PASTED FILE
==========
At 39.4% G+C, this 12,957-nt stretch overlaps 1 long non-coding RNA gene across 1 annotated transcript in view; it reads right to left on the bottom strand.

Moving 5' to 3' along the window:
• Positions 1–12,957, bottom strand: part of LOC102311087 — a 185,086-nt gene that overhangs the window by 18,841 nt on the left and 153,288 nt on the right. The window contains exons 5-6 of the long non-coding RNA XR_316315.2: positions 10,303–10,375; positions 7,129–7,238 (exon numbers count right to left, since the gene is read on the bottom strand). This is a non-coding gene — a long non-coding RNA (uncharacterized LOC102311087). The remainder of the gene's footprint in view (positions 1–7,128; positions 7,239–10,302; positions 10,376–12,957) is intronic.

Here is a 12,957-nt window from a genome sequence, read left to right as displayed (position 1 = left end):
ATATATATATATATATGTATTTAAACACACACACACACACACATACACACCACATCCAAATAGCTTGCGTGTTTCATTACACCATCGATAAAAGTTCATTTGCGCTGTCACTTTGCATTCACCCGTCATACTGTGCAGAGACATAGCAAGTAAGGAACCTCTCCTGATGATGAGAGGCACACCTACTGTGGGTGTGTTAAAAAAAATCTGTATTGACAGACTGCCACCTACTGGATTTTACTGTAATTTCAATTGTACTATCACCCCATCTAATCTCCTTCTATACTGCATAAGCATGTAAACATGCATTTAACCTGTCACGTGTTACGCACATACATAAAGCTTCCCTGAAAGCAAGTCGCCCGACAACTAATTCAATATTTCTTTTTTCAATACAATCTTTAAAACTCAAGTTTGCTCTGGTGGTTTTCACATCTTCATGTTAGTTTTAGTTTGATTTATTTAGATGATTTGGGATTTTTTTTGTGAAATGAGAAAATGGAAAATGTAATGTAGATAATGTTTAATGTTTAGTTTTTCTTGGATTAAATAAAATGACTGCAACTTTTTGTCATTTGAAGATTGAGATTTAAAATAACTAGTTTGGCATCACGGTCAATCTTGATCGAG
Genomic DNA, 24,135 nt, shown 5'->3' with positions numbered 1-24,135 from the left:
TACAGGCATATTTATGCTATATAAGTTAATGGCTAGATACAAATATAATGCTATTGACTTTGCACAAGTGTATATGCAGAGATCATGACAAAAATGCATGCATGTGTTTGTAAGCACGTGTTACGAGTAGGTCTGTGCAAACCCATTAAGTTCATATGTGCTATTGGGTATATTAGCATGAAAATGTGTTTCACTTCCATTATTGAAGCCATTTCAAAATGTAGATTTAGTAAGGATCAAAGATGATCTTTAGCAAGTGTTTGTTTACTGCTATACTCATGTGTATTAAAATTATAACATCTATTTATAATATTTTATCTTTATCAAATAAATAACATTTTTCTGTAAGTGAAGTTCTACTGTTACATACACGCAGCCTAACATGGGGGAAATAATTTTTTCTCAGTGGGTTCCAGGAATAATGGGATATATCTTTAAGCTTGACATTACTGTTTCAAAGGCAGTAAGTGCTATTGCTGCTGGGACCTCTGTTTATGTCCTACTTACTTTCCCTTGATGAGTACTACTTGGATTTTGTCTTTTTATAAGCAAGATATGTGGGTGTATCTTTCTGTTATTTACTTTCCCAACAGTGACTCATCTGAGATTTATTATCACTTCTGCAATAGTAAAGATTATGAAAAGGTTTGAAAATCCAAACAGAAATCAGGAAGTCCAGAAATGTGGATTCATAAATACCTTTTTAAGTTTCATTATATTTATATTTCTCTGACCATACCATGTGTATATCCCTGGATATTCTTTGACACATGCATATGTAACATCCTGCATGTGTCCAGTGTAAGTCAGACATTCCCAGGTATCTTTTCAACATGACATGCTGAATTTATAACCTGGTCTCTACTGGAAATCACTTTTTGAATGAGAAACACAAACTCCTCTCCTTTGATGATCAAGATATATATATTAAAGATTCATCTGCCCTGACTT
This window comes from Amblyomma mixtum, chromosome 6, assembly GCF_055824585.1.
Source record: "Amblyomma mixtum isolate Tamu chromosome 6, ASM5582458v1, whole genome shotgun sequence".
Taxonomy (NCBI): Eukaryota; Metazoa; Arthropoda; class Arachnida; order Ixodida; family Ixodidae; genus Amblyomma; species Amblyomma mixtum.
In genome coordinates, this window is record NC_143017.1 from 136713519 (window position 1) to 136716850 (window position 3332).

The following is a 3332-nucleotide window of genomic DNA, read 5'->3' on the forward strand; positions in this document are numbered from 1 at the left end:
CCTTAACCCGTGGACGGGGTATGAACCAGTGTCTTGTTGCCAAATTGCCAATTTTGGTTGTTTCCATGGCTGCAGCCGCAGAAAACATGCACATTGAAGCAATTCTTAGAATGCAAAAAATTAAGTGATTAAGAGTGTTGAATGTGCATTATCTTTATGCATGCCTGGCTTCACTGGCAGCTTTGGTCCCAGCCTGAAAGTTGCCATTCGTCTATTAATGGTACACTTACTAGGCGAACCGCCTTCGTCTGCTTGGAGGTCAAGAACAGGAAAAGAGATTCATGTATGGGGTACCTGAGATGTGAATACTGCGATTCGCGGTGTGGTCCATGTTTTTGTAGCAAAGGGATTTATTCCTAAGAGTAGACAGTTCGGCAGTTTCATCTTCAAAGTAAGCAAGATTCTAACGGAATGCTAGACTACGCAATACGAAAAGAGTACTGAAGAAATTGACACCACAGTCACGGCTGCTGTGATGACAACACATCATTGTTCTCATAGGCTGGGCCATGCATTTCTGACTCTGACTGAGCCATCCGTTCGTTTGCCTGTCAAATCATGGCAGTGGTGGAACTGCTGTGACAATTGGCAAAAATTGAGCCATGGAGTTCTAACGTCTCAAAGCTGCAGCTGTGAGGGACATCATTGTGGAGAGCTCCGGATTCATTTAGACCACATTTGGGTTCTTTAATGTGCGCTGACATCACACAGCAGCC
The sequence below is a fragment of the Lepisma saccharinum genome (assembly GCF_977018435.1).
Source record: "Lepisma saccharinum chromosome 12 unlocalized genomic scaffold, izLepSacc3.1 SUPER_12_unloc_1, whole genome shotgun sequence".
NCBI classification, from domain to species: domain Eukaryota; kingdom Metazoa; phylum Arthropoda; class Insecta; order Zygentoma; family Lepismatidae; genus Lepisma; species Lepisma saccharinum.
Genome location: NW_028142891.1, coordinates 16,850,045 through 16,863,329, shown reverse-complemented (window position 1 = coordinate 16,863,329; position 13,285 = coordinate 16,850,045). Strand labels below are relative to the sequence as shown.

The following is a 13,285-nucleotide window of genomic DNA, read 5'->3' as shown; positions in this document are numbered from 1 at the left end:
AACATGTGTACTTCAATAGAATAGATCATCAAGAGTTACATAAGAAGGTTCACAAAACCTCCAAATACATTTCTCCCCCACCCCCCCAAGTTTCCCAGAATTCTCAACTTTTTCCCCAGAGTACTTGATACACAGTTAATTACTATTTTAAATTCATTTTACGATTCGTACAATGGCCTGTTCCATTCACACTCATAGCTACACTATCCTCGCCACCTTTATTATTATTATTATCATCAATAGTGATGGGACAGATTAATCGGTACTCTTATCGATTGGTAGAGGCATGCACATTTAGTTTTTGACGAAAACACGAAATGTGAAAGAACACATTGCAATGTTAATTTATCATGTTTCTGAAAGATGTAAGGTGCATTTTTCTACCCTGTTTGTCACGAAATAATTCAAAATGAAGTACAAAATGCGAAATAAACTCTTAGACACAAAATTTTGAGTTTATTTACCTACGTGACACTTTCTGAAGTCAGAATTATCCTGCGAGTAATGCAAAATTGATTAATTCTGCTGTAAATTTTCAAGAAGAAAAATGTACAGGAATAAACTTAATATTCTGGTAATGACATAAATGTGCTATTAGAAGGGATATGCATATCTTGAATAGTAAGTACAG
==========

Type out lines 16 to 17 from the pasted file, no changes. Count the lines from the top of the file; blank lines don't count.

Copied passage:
NCBI classification, from domain to species: domain Eukaryota; kingdom Metazoa; phylum Arthropoda; class Insecta; order Zygentoma; family Lepismatidae; genus Lepisma; species Lepisma saccharinum.
Genome location: NW_028142891.1, coordinates 16,850,045 through 16,863,329, shown reverse-complemented (window position 1 = coordinate 16,863,329; position 13,285 = coordinate 16,850,045). Strand labels below are relative to the sequence as shown.